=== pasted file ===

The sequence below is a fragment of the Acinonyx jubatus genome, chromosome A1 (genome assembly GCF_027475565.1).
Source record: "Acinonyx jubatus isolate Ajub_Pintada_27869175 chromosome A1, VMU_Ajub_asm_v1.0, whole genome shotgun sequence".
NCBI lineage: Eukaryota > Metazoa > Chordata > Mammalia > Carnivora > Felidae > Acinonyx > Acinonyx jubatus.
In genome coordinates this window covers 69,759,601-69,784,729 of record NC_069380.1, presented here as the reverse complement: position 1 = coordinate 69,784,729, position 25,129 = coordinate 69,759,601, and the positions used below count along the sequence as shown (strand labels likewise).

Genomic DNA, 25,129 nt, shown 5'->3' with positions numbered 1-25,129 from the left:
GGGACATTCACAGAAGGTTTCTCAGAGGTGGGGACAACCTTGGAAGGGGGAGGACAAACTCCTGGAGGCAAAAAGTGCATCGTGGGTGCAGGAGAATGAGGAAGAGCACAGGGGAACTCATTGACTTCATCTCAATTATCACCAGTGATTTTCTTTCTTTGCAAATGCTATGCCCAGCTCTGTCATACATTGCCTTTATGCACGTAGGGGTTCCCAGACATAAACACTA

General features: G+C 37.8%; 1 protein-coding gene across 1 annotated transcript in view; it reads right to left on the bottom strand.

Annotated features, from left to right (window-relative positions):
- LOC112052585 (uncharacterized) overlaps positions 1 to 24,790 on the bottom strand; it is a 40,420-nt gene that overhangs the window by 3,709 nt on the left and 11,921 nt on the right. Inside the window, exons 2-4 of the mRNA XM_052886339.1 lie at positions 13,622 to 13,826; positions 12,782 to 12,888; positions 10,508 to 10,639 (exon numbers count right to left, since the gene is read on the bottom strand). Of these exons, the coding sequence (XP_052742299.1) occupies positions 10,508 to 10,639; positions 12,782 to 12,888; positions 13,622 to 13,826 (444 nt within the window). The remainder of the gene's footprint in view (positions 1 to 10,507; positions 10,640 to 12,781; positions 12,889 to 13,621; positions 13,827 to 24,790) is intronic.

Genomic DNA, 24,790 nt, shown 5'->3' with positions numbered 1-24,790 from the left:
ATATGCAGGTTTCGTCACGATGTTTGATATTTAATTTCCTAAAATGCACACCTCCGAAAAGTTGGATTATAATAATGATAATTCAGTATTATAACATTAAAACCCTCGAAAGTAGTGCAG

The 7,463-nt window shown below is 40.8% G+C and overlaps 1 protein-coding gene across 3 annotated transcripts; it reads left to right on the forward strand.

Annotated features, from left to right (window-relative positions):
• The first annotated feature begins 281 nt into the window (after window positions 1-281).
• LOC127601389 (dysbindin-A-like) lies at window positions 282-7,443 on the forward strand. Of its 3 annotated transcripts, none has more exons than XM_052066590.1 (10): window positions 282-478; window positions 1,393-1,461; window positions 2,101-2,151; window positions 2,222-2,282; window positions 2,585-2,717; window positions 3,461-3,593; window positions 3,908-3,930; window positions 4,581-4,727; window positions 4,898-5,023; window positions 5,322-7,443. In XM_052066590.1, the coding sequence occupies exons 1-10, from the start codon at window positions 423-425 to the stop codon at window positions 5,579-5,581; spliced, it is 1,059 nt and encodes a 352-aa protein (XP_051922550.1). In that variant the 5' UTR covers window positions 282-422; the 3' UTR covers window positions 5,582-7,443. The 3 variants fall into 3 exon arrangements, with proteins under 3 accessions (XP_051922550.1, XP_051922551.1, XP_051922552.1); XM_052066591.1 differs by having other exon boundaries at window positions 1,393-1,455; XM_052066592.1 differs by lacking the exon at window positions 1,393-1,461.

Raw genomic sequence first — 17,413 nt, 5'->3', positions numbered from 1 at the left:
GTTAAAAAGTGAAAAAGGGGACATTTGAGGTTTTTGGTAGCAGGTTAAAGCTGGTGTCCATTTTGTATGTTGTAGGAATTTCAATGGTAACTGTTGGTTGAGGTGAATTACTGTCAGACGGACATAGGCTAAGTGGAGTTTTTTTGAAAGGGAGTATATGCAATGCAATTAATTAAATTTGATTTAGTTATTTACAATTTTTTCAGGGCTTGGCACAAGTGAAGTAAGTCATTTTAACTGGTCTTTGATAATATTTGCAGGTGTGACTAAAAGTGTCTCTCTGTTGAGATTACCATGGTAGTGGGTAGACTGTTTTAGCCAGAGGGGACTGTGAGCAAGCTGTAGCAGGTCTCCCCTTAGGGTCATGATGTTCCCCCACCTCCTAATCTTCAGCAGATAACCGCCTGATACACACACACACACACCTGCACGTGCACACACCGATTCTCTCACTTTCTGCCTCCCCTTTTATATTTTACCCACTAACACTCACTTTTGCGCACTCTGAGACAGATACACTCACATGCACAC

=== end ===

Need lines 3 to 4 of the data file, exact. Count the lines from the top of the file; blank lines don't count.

NCBI lineage: Eukaryota > Metazoa > Chordata > Mammalia > Carnivora > Felidae > Acinonyx > Acinonyx jubatus.
In genome coordinates this window covers 69,759,601-69,784,729 of record NC_069380.1, presented here as the reverse complement: position 1 = coordinate 69,784,729, position 25,129 = coordinate 69,759,601, and the positions used below count along the sequence as shown (strand labels likewise).